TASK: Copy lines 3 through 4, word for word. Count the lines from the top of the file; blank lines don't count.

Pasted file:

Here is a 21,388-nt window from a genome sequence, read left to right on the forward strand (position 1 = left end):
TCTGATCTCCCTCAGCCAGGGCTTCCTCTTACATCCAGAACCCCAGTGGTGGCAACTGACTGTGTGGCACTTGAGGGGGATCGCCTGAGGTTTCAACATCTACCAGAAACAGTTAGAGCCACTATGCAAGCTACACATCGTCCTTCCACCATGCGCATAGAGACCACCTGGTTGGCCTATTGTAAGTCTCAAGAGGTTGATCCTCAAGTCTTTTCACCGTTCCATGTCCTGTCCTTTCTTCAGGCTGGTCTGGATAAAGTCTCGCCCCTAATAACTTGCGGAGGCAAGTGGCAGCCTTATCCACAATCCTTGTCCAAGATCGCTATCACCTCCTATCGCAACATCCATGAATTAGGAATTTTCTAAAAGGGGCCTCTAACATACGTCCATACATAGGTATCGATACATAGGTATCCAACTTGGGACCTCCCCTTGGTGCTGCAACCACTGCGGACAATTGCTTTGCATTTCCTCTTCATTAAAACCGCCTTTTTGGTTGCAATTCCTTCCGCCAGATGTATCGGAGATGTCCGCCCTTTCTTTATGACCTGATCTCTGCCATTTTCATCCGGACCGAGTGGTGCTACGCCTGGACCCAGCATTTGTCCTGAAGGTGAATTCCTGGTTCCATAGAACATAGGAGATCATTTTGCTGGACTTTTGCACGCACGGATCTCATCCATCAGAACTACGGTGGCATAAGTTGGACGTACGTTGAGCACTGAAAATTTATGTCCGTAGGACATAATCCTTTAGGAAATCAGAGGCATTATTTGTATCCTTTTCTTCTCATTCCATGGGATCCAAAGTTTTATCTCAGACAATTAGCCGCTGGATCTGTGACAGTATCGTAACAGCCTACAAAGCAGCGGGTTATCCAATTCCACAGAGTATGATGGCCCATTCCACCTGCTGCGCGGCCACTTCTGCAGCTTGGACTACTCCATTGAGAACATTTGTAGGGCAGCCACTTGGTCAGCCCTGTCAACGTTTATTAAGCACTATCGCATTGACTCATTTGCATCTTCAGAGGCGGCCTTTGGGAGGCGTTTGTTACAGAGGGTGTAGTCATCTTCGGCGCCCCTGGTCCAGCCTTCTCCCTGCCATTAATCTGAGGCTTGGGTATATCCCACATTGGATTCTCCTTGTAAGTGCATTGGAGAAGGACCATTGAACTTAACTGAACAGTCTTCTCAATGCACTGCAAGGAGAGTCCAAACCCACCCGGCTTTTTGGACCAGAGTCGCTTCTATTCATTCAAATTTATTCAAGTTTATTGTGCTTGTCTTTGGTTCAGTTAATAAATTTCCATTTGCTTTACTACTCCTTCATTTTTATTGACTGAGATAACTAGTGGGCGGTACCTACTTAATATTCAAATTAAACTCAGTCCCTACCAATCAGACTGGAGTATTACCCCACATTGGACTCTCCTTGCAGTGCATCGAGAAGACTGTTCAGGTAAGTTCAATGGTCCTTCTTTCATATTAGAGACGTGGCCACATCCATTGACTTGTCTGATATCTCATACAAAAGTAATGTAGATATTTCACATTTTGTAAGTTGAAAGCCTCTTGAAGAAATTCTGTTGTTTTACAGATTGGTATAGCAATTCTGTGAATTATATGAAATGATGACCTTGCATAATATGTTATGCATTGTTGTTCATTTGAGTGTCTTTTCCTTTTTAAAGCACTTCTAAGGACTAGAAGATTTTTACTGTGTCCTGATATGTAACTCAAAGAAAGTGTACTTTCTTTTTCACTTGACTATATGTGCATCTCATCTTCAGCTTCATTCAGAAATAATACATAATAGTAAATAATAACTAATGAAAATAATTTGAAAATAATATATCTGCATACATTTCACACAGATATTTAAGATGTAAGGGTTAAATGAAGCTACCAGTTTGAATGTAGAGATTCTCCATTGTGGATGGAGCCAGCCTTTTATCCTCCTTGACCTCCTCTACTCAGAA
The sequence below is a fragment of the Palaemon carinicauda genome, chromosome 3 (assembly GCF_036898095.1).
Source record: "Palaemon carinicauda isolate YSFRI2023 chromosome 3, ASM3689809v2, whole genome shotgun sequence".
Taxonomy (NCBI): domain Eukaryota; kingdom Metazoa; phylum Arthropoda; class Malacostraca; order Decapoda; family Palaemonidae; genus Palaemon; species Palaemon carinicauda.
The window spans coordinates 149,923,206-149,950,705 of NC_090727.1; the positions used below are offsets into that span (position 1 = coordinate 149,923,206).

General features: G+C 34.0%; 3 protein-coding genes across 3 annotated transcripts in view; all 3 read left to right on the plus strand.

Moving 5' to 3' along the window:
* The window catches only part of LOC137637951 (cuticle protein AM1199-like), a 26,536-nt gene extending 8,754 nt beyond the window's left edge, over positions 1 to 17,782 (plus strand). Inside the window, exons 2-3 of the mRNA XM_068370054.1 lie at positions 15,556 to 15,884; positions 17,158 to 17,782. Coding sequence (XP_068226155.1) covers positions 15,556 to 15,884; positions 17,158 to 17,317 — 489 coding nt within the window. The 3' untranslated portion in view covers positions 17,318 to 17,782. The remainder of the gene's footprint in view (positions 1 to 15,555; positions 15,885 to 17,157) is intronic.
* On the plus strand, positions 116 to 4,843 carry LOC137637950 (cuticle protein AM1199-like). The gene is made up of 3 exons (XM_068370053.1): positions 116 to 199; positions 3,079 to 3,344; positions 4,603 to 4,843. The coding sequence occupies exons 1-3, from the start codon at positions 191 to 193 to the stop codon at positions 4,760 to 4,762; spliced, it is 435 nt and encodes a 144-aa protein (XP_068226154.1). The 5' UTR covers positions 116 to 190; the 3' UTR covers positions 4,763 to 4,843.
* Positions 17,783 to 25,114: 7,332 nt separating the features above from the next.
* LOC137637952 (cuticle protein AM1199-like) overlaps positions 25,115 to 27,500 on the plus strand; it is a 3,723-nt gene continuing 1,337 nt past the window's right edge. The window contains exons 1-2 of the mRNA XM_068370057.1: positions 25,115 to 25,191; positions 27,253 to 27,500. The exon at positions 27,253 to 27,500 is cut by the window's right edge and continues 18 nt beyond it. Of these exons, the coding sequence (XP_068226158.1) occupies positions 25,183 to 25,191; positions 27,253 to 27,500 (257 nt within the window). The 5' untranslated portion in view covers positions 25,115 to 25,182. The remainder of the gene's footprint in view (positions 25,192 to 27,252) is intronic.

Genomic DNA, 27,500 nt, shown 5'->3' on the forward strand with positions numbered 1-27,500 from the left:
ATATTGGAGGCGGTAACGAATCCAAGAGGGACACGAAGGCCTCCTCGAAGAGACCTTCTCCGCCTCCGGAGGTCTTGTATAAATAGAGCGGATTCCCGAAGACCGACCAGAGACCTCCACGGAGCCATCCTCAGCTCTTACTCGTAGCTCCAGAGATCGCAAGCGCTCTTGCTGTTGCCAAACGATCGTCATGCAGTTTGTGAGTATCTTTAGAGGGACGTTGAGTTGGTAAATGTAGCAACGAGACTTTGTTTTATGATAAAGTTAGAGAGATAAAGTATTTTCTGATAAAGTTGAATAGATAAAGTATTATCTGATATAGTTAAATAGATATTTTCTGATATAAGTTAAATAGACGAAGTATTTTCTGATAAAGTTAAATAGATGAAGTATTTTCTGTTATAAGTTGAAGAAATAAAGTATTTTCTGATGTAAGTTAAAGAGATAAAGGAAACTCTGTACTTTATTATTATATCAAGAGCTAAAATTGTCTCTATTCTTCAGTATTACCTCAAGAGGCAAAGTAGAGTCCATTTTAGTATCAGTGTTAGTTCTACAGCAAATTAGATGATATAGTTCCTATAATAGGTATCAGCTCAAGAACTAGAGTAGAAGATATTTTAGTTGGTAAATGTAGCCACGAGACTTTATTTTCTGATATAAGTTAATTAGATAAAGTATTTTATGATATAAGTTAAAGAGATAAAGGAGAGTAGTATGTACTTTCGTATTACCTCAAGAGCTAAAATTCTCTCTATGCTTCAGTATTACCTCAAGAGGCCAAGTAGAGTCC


The sequence below is a fragment of the Palaemon carinicauda genome, chromosome 3 (assembly GCF_036898095.1).
Source record: "Palaemon carinicauda isolate YSFRI2023 chromosome 3, ASM3689809v2, whole genome shotgun sequence".